St Ives gullWe moved on to St Ives, eerily deserted. After a short rest on a harbour-side bench, soaking up the warm sun, we passed a small group of strangely tame sandpipers, gossiping and preening on the pavement. My picture didn’t do them justice, so I won’t include it here. Instead here’s a rather truculent gull.

A sea-mist descended with the suddenness of a stage fog machine. Very Stephen King.

It was so good to feel the restorative power of the ocean and beaches again.

White blossomNext day I visited our local park to check on the progress of the blossom. This magnificent tree took my breath away.

So did the symmetrical perfection of this camellia flower.

PS added later: today is the feast day of a saint I’ve posted on several times in the past – the subject of my postgrad research – Mary of Egypt.






14 thoughts on “Spring awakening – #BlossomWatch

      • This is one of the advantages of lockdown. (We have to keep reminding ourselves that there are some, in order to stay sane).
        The peace and quiet was wonderful when Melbourne was locked down for months. I live not far from a highway, and although we’re not in the flightpath, there’s also an aerodrome for light planes. So the hum of traffic and the occasional small plane high in the sky is a backdrop to our lives. And it was gone. We could hear birds, and the trees murmuring in the breeze, and children playing.
        And of course the air was cleaner too, so I could see more stars when I sneaked out after curfew at 8pm and illegally stood on my pavement to look upwards without interference from the lights in my house.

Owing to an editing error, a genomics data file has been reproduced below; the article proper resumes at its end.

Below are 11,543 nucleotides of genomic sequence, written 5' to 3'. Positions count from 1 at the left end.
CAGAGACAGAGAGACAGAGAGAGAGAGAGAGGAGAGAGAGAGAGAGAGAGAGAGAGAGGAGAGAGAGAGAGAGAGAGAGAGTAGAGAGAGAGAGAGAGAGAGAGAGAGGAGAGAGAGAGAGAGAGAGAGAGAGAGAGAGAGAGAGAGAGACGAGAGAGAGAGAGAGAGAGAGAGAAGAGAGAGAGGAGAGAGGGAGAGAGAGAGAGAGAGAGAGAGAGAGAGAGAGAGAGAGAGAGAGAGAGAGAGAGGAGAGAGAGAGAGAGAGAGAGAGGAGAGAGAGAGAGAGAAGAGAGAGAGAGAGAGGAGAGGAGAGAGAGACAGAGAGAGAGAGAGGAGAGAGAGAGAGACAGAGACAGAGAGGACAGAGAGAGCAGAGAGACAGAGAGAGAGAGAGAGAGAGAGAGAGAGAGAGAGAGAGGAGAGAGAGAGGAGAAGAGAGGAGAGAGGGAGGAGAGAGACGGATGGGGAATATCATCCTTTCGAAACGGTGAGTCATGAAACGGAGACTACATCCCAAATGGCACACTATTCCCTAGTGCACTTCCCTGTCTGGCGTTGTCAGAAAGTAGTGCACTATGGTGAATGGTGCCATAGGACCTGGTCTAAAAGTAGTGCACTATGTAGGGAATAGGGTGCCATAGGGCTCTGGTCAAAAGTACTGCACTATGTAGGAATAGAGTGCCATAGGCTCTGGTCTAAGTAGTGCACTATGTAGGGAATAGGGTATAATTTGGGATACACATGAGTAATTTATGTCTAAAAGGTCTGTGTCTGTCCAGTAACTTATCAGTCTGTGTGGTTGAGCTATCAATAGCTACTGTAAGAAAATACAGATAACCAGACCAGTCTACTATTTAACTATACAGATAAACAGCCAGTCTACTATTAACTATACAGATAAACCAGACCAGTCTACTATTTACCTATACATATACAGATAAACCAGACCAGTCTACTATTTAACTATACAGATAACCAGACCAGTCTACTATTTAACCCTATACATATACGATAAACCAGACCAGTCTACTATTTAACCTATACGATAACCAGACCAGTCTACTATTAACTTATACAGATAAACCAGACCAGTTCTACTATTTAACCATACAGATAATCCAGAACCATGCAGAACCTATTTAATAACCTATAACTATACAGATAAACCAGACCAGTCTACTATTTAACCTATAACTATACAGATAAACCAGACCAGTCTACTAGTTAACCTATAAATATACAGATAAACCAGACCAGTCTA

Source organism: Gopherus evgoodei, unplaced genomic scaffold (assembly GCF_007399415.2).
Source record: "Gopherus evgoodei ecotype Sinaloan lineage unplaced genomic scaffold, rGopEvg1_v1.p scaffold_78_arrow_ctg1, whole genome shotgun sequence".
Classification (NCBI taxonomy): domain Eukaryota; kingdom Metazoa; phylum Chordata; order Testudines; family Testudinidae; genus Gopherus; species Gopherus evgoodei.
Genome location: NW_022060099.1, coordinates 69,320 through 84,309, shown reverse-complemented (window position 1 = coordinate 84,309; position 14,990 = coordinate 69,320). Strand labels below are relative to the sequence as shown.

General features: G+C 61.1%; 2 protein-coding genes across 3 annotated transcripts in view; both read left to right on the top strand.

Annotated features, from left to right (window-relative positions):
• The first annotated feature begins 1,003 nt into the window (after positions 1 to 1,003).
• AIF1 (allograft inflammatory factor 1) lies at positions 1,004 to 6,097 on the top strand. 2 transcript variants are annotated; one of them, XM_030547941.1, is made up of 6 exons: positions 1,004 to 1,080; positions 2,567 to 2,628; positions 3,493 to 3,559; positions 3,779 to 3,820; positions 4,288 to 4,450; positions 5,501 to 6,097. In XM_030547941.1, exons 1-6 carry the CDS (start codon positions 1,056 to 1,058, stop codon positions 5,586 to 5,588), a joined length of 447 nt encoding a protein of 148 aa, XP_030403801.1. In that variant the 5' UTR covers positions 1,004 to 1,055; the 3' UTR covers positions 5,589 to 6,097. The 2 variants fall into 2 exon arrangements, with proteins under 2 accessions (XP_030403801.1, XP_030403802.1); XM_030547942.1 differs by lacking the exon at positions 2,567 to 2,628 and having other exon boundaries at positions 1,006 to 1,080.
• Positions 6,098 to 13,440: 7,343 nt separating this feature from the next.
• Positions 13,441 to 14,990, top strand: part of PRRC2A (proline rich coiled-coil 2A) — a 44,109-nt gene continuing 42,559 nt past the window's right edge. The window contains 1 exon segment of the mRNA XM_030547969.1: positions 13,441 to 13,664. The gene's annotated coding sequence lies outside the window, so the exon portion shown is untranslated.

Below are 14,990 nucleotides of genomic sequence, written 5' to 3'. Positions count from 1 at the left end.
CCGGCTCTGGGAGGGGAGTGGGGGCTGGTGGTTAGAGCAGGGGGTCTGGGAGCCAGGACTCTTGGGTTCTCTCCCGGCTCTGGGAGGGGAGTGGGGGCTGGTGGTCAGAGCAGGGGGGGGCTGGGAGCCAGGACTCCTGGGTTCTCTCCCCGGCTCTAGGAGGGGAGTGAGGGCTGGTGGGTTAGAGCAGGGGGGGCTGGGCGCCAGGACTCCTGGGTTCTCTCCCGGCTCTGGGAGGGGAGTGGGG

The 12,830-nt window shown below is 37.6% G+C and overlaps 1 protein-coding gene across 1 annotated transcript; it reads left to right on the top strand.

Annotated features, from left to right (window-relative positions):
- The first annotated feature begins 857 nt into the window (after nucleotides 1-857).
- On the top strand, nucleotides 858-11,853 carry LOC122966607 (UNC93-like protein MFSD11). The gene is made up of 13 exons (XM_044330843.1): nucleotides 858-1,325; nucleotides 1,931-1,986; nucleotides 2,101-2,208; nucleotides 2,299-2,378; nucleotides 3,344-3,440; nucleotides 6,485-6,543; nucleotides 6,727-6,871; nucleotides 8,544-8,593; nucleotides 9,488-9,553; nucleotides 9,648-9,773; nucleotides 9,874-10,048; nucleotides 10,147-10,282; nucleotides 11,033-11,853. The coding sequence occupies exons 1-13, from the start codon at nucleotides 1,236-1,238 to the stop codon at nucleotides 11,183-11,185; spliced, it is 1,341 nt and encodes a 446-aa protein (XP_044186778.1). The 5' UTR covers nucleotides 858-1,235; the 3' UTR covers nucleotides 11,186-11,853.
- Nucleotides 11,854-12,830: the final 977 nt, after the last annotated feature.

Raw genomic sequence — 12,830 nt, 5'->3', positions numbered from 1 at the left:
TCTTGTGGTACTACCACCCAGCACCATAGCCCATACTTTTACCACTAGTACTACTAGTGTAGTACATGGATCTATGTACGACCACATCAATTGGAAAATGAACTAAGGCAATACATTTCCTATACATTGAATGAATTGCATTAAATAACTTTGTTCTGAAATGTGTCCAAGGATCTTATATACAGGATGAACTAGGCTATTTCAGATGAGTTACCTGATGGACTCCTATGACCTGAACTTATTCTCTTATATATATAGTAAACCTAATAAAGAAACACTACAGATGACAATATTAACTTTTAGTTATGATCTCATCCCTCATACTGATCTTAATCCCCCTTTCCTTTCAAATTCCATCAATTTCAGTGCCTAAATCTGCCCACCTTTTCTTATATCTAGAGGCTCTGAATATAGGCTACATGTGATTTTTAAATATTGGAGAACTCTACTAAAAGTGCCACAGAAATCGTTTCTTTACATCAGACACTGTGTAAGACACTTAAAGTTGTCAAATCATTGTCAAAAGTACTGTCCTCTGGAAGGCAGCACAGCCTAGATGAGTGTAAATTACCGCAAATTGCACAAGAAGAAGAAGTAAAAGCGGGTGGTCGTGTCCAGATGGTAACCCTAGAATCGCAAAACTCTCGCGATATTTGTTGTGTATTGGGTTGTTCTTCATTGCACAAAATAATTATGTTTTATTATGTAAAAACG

Climate change has befuddled my camellia. It’s just coming into bloom now, and it’s autumn here.

        • It was the same here, Lisa, even though ours is the eighth smallest city in England (small town really, but we have a cathedral). This is the second lockdown spring when the morning birdsong is wonderful- evenings, too. Our camellia season starts around Christmas and is still going – unbefuddled so far. Magnolias sometimes decide to flower again in summer, but I put that down to exuberance rather than climate confusion.

    • They were there, Liz, but I thought they were sandpipers – but I’m sure you’re right. It’s weird to see them at the edge of the pavement, just inches away from the few passers-by – like urban pigeons.

  1. We are in autumn now and while you enjoy spring we are enjoying changing colours on the trees. We have been fortunate being on this little island of ours. Haven’t had a covid case in almost one year now. I felt for those of you in severe lockdowns but glad you are well. I lost some elderly cousins In the USA. Ones I grew up with. Your camelia photo are gorgeous as is the flower

    • Pam: you’ve done so well to keep relatively clear of the virus. Here it’s far from over. So the arrival of spring lifts the sagging spirits. The blackthorn blossom is at its peak now, just gorgeous.

    • Jane: enjoy the sea. St Mary of Egypt is one of the more obscure saints, little celebrated in Britain – she’s more popular in France and Spain. If you’re interested just put her name in the search box for my posts about her over the years.